The statistical analysis of the data was performed using a paired one-tailed Student t-test. All values are reported based on paired, one-tailed significance with p < 0.05 being statistically significant (95% confidence level).

Statement of Compliance

This study was conducted in compliance with the “Guideline for Clinical trials on Pharmaceutical Products in India-GCP Guideline” issued by the Central Drug Standard Control Organization, Ministry of Health and Government of India.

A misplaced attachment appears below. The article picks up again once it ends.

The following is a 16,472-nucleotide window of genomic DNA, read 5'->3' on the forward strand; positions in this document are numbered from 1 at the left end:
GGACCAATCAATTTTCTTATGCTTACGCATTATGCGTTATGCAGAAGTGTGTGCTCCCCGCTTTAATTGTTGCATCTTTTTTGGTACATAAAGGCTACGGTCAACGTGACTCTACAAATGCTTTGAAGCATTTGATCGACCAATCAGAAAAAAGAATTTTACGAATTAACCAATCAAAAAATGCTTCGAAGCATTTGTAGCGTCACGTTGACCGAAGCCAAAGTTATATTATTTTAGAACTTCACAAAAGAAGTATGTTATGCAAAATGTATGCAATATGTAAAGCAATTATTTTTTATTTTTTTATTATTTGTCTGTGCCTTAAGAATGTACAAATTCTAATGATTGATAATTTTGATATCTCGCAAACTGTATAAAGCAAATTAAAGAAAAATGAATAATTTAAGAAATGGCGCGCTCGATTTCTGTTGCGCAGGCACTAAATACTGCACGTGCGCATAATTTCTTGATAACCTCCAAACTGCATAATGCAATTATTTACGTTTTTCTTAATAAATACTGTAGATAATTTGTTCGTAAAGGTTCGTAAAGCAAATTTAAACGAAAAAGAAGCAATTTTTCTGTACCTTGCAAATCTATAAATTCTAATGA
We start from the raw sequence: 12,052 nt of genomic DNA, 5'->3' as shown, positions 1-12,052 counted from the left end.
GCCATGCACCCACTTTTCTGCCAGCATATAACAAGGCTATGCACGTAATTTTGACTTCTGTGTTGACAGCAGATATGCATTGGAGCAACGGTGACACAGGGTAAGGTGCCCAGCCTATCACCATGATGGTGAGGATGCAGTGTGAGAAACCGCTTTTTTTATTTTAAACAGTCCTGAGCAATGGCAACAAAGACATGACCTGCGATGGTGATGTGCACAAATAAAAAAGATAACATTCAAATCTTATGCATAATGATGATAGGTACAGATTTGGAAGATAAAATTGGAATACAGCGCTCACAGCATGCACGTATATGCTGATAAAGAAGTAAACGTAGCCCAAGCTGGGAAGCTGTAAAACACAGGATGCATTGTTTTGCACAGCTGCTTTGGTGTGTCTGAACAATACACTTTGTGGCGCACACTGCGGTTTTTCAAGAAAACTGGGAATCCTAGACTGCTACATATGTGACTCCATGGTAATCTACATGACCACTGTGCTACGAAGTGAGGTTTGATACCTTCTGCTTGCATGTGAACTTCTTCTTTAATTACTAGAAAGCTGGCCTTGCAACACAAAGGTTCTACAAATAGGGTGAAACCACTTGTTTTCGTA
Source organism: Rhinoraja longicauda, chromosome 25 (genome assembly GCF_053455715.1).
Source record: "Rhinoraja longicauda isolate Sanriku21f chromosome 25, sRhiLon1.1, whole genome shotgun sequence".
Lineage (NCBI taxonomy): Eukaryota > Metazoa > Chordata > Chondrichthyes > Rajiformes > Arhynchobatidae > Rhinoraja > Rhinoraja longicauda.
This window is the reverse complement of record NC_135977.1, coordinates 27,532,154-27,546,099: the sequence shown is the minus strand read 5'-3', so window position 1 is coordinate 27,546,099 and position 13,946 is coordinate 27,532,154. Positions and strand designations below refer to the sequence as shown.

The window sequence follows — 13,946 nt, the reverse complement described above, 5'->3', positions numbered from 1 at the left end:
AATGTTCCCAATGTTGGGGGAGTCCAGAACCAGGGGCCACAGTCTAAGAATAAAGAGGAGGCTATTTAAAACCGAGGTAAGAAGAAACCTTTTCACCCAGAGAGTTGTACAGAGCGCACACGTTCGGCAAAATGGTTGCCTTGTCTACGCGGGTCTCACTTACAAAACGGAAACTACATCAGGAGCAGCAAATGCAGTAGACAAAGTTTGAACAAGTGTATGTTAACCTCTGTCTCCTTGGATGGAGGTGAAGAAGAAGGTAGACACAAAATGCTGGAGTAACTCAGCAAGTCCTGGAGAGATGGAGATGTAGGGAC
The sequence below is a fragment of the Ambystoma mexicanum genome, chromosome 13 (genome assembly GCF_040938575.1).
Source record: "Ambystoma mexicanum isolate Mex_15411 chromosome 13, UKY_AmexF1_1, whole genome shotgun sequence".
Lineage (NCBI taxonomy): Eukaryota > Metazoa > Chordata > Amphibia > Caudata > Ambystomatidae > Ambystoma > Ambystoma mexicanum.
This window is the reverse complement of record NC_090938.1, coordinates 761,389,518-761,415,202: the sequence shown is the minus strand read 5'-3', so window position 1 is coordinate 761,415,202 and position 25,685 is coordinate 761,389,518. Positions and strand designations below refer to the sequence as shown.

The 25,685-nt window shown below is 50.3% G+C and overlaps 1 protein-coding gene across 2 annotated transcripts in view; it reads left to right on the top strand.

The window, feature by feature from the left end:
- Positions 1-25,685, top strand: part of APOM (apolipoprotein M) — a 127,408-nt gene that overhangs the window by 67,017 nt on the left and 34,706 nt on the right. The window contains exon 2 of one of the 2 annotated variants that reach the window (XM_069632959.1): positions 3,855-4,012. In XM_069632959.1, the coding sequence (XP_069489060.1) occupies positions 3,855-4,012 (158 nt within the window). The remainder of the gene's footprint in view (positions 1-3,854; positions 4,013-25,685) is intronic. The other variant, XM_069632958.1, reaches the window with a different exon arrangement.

Baseline demographics were typical for a postmenopausal patient group. Mean age was 65 years (SD+/-5.2), BMI 25 (SD +/-2.9) and almost 60% were non-smokers. Two thirds were on concomitant medication. (Figure 2) shows the changes in serum values in calcium, calcifediol and creatinine after CalGo™ and calcium carbonate. The mean serum calcium level 24 h after calcium carbonate oral dosing did not show a statistically significant change at 95% confidence level (9.31 to 9.33 mg/dL, SD ± 0.8). The mean serum calcium level 24 h after CalGo™ oral dosing showed a statistically significant 1.28% increase at 95% confidence level (9.36 to 9.48 mg/dL, SD ± 0.9, p < 0.05). Laboratory reference range was 8.5–10.0mg/dL. The changes in serum calcifediol are also shown in (Figure 3). The mean serum calcifediol level 24 h after oral dosing of either calcium carbonate or CalGo™ was 20 ng/mL, SD ± 2.65. We used a serum calcifediol cutoff level of < 20 ng/mL as an indicator of the body responding to an increased uptake of calcium with a corresponding reduction in calciferol levels. Neither the calcium carbonate dosed subjects nor the CalGo™ dosed subjects showed a correlation between 25-OH Vitamin D (calcifediol) levels and serum calcium increase in this study. Changes in serum creatinine levels were used as a measure of renal safety. No change in mean serum levels was seen across the study treatments for the duration of the study.